If your boss brewed a while ago, that was probably true. They didn't have access to all kinds of different liquid yeast. The yeast was also a lot lower quality. Pitching a few packs and secondaries became necessary to make good beer. Also, FWIW, the time it takes your beer to "start fermenting" isn't really an indication of how good the beer will be. If you are getting 48 hour plus lag times, think about making a starter or pitching more yeast.
Yeah, he hasn't brewed in a while. Thanks for the link and the thoughts, guys!
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Old 08-30-2010, 08:46 PM   #9
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I would think the "start" of fermentation would be the same regardless of the amount. The amount may show quicker visible signs and get you fermented out faster, but the start time would be the same. Just answering to your exact statement. Now if he said it got him fermented out sooner I would buy that. Not sure for the taste though and like the others said for the expense of 4x the price I don't see much advantage, that and the taste but then again maybe 4x is good (????).

 
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Old 08-30-2010, 09:25 PM   #10
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Quote:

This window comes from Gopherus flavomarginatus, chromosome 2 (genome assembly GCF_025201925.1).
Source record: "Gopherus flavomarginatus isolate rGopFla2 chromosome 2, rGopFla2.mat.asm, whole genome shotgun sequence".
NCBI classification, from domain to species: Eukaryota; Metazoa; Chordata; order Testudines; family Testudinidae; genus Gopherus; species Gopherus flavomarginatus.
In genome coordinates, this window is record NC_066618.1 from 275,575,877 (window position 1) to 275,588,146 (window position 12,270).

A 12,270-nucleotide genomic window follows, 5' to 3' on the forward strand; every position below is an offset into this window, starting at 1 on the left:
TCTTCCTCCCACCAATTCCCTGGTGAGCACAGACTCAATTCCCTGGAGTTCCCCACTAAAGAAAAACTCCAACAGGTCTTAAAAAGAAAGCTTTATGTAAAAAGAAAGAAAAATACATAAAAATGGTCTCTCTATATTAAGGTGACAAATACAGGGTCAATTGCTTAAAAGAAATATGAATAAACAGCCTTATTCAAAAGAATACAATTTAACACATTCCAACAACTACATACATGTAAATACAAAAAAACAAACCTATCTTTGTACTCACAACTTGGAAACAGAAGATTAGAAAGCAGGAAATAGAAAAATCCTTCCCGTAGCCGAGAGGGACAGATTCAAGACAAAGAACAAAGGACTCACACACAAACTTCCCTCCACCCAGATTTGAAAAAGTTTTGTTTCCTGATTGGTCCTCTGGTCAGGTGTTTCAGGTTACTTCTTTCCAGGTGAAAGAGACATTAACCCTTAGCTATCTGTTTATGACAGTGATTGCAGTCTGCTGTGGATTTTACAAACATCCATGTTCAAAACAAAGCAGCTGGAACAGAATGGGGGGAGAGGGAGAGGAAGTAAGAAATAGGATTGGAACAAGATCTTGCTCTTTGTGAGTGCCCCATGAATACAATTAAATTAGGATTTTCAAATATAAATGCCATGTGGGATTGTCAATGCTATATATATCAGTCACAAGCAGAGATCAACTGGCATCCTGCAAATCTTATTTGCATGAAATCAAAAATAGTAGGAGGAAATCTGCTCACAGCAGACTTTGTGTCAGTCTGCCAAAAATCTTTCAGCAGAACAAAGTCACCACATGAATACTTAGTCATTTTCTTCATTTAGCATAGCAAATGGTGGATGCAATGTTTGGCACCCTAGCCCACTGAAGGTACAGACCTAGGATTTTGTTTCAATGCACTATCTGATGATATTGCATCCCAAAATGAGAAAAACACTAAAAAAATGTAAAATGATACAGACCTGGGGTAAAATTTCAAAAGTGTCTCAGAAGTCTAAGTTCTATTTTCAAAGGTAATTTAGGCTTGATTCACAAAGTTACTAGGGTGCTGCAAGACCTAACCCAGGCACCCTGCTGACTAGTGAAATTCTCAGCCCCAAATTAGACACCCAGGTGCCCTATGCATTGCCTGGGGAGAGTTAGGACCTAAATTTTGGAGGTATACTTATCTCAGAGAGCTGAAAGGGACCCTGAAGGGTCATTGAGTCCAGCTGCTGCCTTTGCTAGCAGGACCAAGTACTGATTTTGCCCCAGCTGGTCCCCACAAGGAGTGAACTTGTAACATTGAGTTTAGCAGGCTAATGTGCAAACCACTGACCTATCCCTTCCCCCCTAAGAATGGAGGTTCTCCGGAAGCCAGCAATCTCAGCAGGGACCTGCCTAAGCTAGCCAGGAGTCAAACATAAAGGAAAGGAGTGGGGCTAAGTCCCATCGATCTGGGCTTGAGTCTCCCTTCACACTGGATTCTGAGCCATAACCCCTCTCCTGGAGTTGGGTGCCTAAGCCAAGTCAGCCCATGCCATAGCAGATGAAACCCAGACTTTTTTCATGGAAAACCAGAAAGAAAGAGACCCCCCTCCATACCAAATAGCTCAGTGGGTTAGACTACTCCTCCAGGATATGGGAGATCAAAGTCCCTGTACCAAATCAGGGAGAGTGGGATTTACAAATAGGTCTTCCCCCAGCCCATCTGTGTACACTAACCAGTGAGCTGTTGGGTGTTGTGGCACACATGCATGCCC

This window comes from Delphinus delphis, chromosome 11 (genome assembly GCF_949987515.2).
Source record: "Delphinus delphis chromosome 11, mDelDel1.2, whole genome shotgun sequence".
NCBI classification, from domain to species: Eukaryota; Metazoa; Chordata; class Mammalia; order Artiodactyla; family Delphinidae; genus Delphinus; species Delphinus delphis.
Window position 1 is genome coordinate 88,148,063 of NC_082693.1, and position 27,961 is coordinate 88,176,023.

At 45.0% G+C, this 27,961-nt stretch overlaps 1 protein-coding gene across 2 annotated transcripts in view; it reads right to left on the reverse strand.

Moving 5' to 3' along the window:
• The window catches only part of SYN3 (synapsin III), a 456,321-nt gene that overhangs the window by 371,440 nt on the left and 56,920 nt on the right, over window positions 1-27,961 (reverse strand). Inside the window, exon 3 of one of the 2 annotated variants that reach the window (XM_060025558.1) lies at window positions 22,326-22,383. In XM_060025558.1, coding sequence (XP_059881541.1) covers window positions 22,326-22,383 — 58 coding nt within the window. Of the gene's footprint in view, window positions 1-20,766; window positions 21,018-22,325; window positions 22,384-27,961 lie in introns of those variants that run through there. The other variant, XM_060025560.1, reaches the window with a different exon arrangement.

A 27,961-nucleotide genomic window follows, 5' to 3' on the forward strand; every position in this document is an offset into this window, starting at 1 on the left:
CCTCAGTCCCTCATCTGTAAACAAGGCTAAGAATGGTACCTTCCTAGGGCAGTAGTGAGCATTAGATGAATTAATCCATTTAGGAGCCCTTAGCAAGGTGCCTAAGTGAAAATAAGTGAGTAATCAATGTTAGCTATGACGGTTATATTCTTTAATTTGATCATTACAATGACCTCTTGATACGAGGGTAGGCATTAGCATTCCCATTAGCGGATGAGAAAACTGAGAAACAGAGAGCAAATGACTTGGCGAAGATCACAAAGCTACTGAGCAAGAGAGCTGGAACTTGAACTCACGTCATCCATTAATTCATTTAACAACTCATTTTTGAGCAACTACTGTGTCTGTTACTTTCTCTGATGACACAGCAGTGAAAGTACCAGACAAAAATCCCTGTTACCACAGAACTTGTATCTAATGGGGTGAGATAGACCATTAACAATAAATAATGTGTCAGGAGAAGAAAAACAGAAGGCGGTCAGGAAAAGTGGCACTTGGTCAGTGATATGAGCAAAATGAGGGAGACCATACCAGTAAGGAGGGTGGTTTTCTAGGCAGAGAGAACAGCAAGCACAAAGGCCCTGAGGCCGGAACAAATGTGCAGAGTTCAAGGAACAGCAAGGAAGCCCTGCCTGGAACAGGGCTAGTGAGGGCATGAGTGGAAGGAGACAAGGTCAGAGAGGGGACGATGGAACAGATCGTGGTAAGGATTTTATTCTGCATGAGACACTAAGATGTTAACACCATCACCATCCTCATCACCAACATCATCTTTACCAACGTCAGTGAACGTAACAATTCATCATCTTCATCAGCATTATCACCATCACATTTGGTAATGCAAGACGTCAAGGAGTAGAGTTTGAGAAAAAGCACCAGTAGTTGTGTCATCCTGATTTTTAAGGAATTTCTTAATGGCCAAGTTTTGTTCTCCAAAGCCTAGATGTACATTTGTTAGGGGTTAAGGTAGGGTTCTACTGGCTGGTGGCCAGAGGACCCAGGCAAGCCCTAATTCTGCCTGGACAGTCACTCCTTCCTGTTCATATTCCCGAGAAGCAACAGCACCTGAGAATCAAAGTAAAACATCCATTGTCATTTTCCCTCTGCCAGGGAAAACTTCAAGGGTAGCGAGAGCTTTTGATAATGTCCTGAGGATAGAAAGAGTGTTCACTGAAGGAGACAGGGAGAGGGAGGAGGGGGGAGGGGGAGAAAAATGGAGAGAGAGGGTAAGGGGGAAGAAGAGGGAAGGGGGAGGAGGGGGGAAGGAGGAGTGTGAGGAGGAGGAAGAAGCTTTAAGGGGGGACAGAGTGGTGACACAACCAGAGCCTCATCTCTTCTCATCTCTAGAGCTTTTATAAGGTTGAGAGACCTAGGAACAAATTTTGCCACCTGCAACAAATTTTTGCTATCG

Originally Posted by jgln View Post
I would think the "start" of fermentation would be the same regardless of the amount. The amount may show quicker visible signs and get you fermented out faster, but the start time would be the same. Just answering to your exact statement. Now if he said it got him fermented out sooner I would buy that. Not sure for the taste though and like the others said for the expense of 4x the price I don't see much advantage, that and the taste but then again maybe 4x is good (????).
If you pitch the appropriate amount of yeast they will first undergo a growth (replication) phase before starting to ferment. Overpitch and they will shorten or bypass growth and go straight into fermentation. Commercial brewers have access to more yeast than they know what to do with and they calculate how much to pitch so I will continue to use the pitch rate calculator http://www.mrmalty.com/calc/calc.html for my beers.